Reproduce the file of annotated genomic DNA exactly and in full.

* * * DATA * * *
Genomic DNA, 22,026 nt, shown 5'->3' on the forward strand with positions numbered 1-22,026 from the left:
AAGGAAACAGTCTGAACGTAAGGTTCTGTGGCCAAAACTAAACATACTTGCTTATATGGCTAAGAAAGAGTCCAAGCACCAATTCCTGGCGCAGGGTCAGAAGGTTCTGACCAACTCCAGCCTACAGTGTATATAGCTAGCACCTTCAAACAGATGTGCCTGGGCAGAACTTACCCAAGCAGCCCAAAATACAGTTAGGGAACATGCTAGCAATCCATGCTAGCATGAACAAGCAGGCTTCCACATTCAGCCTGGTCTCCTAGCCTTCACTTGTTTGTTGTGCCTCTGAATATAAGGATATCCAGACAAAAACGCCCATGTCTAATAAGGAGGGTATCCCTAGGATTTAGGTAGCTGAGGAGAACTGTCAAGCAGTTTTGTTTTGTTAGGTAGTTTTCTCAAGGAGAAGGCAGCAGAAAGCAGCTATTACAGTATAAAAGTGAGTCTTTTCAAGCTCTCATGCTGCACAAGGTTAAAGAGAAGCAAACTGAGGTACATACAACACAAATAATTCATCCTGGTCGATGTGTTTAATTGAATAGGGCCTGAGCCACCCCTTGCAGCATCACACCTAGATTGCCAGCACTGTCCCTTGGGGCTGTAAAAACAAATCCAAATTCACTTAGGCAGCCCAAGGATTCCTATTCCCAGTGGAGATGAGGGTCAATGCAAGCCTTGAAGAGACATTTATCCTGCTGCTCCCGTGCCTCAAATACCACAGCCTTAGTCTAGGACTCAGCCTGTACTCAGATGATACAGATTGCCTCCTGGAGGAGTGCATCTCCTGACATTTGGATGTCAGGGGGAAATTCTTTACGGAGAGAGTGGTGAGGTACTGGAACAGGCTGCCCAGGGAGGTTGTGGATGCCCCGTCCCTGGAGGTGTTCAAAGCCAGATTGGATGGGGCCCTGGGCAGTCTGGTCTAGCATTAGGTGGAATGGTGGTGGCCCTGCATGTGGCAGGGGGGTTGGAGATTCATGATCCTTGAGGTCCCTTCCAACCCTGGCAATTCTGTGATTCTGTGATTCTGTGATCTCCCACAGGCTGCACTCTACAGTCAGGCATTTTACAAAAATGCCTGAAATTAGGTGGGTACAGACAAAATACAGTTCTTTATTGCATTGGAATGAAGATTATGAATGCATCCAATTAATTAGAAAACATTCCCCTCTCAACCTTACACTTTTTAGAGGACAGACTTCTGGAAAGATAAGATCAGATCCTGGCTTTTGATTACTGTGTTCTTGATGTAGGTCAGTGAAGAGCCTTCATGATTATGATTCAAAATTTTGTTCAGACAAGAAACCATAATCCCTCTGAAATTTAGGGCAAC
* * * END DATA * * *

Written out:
Genomic DNA, 22,026 nt, shown 5'->3' on the forward strand with positions numbered 1-22,026 from the left:
AAGGAAACAGTCTGAACGTAAGGTTCTGTGGCCAAAACTAAACATACTTGCTTATATGGCTAAGAAAGAGTCCAAGCACCAATTCCTGGCGCAGGGTCAGAAGGTTCTGACCAACTCCAGCCTACAGTGTATATAGCTAGCACCTTCAAACAGATGTGCCTGGGCAGAACTTACCCAAGCAGCCCAAAATACAGTTAGGGAACATGCTAGCAATCCATGCTAGCATGAACAAGCAGGCTTCCACATTCAGCCTGGTCTCCTAGCCTTCACTTGTTTGTTGTGCCTCTGAATATAAGGATATCCAGACAAAAACGCCCATGTCTAATAAGGAGGGTATCCCTAGGATTTAGGTAGCTGAGGAGAACTGTCAAGCAGTTTTGTTTTGTTAGGTAGTTTTCTCAAGGAGAAGGCAGCAGAAAGCAGCTATTACAGTATAAAAGTGAGTCTTTTCAAGCTCTCATGCTGCACAAGGTTAAAGAGAAGCAAACTGAGGTACATACAACACAAATAATTCATCCTGGTCGATGTGTTTAATTGAATAGGGCCTGAGCCACCCCTTGCAGCATCACACCTAGATTGCCAGCACTGTCCCTTGGGGCTGTAAAAACAAATCCAAATTCACTTAGGCAGCCCAAGGATTCCTATTCCCAGTGGAGATGAGGGTCAATGCAAGCCTTGAAGAGACATTTATCCTGCTGCTCCCGTGCCTCAAATACCACAGCCTTAGTCTAGGACTCAGCCTGTACTCAGATGATACAGATTGCCTCCTGGAGGAGTGCATCTCCTGACATTTGGATGTCAGGGGGAAATTCTTTACGGAGAGAGTGGTGAGGTACTGGAACAGGCTGCCCAGGGAGGTTGTGGATGCCCCGTCCCTGGAGGTGTTCAAAGCCAGATTGGATGGGGCCCTGGGCAGTCTGGTCTAGCATTAGGTGGAATGGTGGTGGCCCTGCATGTGGCAGGGGGGTTGGAGATTCATGATCCTTGAGGTCCCTTCCAACCCTGGCAATTCTGTGATTCTGTGATTCTGTGATCTCCCACAGGCTGCACTCTACAGTCAGGCATTTTACAAAAATGCCTGAAATTAGGTGGGTACAGACAAAATACAGTTCTTTATTGCATTGGAATGAAGATTATGAATGCATCCAATTAATTAGAAAACATTCCCCTCTCAACCTTACACTTTTTAGAGGACAGACTTCTGGAAAGATAAGATCAGATCCTGGCTTTTGATTACTGTGTTCTTGATGTAGGTCAGTGAAGAGCCTTCATGATTATGATTCAAAATTTTGTTCAGACAAGAAACCATAATCCCTCTGAAATTTAGGGCAAC